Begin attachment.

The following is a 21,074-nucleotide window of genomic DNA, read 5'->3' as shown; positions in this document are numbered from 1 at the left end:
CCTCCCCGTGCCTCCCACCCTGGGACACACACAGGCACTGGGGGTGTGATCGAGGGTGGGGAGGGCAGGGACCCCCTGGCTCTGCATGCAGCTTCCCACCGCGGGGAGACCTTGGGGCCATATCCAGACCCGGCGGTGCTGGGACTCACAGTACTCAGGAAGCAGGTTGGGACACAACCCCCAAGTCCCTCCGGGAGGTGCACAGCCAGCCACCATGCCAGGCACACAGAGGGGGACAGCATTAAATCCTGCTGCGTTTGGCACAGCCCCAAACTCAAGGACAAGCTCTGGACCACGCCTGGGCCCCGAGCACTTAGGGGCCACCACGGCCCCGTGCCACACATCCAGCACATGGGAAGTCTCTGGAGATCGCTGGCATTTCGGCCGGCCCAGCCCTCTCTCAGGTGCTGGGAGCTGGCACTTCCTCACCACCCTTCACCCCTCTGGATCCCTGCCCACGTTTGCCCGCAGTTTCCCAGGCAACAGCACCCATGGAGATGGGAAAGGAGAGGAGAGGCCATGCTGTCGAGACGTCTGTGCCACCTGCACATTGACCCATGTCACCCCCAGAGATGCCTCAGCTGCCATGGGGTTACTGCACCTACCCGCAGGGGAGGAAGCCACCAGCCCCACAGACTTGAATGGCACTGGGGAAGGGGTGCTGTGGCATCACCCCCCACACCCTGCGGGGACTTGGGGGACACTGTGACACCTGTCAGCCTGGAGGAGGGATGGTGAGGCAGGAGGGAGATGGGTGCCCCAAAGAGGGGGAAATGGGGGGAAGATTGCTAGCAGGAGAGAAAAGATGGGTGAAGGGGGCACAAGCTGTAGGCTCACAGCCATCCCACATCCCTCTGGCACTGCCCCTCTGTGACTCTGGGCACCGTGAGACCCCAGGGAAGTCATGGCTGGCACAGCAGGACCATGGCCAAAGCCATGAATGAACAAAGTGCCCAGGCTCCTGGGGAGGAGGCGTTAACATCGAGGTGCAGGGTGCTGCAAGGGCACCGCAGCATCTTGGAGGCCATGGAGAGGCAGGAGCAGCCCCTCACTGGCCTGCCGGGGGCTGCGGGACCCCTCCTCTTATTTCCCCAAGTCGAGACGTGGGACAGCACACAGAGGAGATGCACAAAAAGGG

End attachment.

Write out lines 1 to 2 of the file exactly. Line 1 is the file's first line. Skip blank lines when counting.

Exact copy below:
The following is a 21,074-nucleotide window of genomic DNA, read 5'->3' as shown; positions in this document are numbered from 1 at the left end:
CCTCCCCGTGCCTCCCACCCTGGGACACACACAGGCACTGGGGGTGTGATCGAGGGTGGGGAGGGCAGGGACCCCCTGGCTCTGCATGCAGCTTCCCACCGCGGGGAGACCTTGGGGCCATATCCAGACCCGGCGGTGCTGGGACTCACAGTACTCAGGAAGCAGGTTGGGACACAACCCCCAAGTCCCTCCGGGAGGTGCACAGCCAGCCACCATGCCAGGCACACAGAGGGGGACAGCATTAAATCCTGCTGCGTTTGGCACAGCCCCAAACTCAAGGACAAGCTCTGGACCACGCCTGGGCCCCGAGCACTTAGGGGCCACCACGGCCCCGTGCCACACATCCAGCACATGGGAAGTCTCTGGAGATCGCTGGCATTTCGGCCGGCCCAGCCCTCTCTCAGGTGCTGGGAGCTGGCACTTCCTCACCACCCTTCACCCCTCTGGATCCCTGCCCACGTTTGCCCGCAGTTTCCCAGGCAACAGCACCCATGGAGATGGGAAAGGAGAGGAGAGGCCATGCTGTCGAGACGTCTGTGCCACCTGCACATTGACCCATGTCACCCCCAGAGATGCCTCAGCTGCCATGGGGTTACTGCACCTACCCGCAGGGGAGGAAGCCACCAGCCCCACAGACTTGAATGGCACTGGGGAAGGGGTGCTGTGGCATCACCCCCCACACCCTGCGGGGACTTGGGGGACACTGTGACACCTGTCAGCCTGGAGGAGGGATGGTGAGGCAGGAGGGAGATGGGTGCCCCAAAGAGGGGGAAATGGGGGGAAGATTGCTAGCAGGAGAGAAAAGATGGGTGAAGGGGGCACAAGCTGTAGGCTCACAGCCATCCCACATCCCTCTGGCACTGCCCCTCTGTGACTCTGGGCACCGTGAGACCCCAGGGAAGTCATGGCTGGCACAGCAGGACCATGGCCAAAGCCATGAATGAACAAAGTGCCCAGGCTCCTGGGGAGGAGGCGTTAACATCGAGGTGCAGGGTGCTGCAAGGGCACCGCAGCATCTTGGAGGCCATGGAGAGGCAGGAGCAGCCCCTCACTGGCCTGCCGGGGGCTGCGGGACCCCTCCTCTTATTTCCCCAAGTCGAGACGTGGGACAGCACACAGAGGAGATGCACAAAAAGGG